Waffle Day takes place on March 25 every year, setting it apart from many other Catholic holidays, which are moveable. While this date is associated with Gabriel’s visit to Mary, its association with the springtime is also significant. 

In the past, food was scarce during the winter months and people would have very few perishable items (such as eggs or milk) on hand. The arrival of spring meant the beginning of soil preparation for farms, and people once again had access to two of the most important ingredients in waffles. It was indeed a time for celebration. 😉 

3. Swedish Waffles… <3

A Waffle with Cream and Jam on It

For most of the population, Waffle Day in Sweden means just one thing: plate after plate of waffles! Typically, Swedish waffles are eaten with grädde (cream), sylt (jam), and sometimes even fresh fruit or berries. For this annual waffle festival, some restaurants will have special deals and many Swedish households will be filled with the aroma of waffles on the iron. 

It’s interesting to note that waffles were not introduced to Sweden until the 1600s, and began as a savory dish rather than the sweet and decadent pastries we think of today. In the nineteenth century, Swedish waffles took on a distinctive shape and design with the introduction of the “Swedish waffle iron” which makes waffles with heart-shaped pieces. Prior to adopting this unique shape, they were square and cooked over a fire. 

4. Another Interesting Tradition… 

In times past, there was another interesting tradition associated with Waffle Day. As we mentioned, this holiday takes place near the beginning of spring, when farmers begin their new crop season. To help the crops grow better, children were encouraged to run barefoot around the house or through a manure pile. This act was also thought to prevent the children’s feet from cracking during the hot summer months! 

That doesn’t sound too pleasant, does it? I think I prefer the waffles…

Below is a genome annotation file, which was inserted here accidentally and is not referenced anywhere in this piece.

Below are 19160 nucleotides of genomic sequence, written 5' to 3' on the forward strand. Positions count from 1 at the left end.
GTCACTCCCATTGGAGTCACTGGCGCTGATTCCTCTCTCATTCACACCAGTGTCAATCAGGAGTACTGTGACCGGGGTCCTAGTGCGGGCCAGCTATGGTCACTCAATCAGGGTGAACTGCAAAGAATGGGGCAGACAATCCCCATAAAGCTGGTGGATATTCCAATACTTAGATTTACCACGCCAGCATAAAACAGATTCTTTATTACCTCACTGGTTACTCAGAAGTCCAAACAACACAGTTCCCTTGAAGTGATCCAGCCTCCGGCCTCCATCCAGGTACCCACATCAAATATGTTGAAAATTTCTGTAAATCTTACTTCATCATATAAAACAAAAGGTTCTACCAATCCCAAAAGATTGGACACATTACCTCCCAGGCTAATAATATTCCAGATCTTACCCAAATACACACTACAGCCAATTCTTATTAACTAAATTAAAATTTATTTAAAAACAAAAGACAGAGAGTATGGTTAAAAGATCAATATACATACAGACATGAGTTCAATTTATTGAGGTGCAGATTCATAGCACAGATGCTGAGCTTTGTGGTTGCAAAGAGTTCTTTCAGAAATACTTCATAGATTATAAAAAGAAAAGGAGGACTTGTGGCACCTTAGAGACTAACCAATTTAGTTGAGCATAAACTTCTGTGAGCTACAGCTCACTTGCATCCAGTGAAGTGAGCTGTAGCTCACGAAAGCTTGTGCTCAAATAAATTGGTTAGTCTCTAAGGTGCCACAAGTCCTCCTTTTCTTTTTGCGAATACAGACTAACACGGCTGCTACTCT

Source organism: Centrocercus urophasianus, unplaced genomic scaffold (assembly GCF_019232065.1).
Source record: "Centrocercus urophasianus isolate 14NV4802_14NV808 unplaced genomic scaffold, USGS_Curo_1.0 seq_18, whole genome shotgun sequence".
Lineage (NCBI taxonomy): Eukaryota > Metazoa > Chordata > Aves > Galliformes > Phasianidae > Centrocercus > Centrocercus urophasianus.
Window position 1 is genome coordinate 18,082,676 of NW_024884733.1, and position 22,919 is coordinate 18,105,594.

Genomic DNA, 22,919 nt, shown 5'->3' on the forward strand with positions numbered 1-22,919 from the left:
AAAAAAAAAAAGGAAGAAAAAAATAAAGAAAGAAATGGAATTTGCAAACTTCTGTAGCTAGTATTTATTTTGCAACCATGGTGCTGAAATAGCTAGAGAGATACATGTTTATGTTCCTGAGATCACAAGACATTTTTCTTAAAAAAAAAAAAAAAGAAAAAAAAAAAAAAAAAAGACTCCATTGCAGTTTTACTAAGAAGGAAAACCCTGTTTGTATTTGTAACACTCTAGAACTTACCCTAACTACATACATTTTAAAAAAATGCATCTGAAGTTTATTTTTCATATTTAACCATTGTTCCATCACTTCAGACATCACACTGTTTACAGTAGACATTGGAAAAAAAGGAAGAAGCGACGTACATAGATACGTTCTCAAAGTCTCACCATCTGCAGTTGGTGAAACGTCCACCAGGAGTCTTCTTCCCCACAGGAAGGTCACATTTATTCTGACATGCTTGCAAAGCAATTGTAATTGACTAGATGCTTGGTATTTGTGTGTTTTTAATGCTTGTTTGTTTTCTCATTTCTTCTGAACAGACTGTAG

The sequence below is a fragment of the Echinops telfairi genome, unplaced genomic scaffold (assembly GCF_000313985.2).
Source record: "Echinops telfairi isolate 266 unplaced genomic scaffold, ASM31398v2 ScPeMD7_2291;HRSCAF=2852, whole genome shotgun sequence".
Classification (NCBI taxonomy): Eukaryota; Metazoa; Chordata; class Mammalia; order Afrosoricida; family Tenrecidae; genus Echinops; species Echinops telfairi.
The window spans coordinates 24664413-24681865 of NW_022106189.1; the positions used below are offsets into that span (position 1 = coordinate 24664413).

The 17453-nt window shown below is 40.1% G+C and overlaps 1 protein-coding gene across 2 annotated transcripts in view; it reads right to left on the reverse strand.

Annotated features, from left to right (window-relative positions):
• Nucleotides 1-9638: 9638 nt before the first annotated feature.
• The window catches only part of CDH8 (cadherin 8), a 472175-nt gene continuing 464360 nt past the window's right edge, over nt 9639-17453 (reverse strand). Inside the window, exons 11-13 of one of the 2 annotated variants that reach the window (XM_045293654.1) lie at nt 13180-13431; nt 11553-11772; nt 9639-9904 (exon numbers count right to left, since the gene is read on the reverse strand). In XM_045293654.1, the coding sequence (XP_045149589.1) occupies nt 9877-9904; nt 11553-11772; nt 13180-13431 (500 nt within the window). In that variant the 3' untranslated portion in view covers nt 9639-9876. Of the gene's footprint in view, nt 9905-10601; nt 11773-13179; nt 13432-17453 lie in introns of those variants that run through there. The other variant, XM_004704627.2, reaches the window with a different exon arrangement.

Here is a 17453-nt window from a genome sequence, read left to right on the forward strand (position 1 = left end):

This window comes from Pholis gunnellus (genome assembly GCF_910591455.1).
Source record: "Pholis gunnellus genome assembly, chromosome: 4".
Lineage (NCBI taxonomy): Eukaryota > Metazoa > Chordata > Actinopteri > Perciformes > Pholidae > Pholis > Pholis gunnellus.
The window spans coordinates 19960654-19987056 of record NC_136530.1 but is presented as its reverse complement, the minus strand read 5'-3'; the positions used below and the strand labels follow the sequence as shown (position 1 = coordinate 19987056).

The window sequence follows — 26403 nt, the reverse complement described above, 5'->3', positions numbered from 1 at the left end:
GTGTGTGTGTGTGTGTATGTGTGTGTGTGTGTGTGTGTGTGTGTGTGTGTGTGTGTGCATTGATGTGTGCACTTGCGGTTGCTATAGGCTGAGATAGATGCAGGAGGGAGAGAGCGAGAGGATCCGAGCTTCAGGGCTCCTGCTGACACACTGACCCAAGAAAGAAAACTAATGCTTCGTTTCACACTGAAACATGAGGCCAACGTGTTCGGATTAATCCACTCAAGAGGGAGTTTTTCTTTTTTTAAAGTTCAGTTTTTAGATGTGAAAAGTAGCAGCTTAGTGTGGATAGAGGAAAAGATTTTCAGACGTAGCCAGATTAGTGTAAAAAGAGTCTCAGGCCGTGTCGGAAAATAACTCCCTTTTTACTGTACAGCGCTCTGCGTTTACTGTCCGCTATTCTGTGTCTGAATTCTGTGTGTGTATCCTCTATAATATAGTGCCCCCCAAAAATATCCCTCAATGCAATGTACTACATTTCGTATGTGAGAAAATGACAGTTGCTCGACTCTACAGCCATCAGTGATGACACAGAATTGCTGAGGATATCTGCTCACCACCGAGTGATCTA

5. Essential Swedish Vocabulary for Waffle Day

A Waffle Iron

If learning about this holiday has made you drool, it’s a good sign that you should learn some waffle-related vocabulary! Let’s review some of the Swedish vocabulary words from this article, plus a few more.

  • Smör (Butter) – noun, neutral
  • Mjöl (Flour) – noun, neutral
  • Våffeldagen (Waffle Day) – proper noun
  • Jesus (Jesus) – proper noun
  • Grädde (Cream) – noun, common
  • Våffeljärn (Waffle iron) – noun, neutral
  • Våffla (Waffle) – noun, common
  • Jungfru Maria (Virgin Mary) – proper noun, common
  • Vårfrudagen (Our Lady’s Day) – proper noun
  • Sylt (Jam) – noun, common

Also make sure to check out our Waffle Day vocabulary list. Here, you can listen to the pronunciation of each word and practice along with the audio recording.

Final Thoughts

Who’s ready to bring out the waffle iron and get cooking? *raises hand* 

Seriously though, we hope you enjoyed our lesson on this March 25 holiday and that you’re even more curious about Swedish culture after reading! If you would like to expand your knowledge even further, you can visit the following pages on 

If you like what we have to offer, please consider creating your free lifetime account today. Doing so will give you access to even more Swedish-language content and lessons! 

Before you go: Do you prefer waffles or pancakes? (We won’t judge…) 😉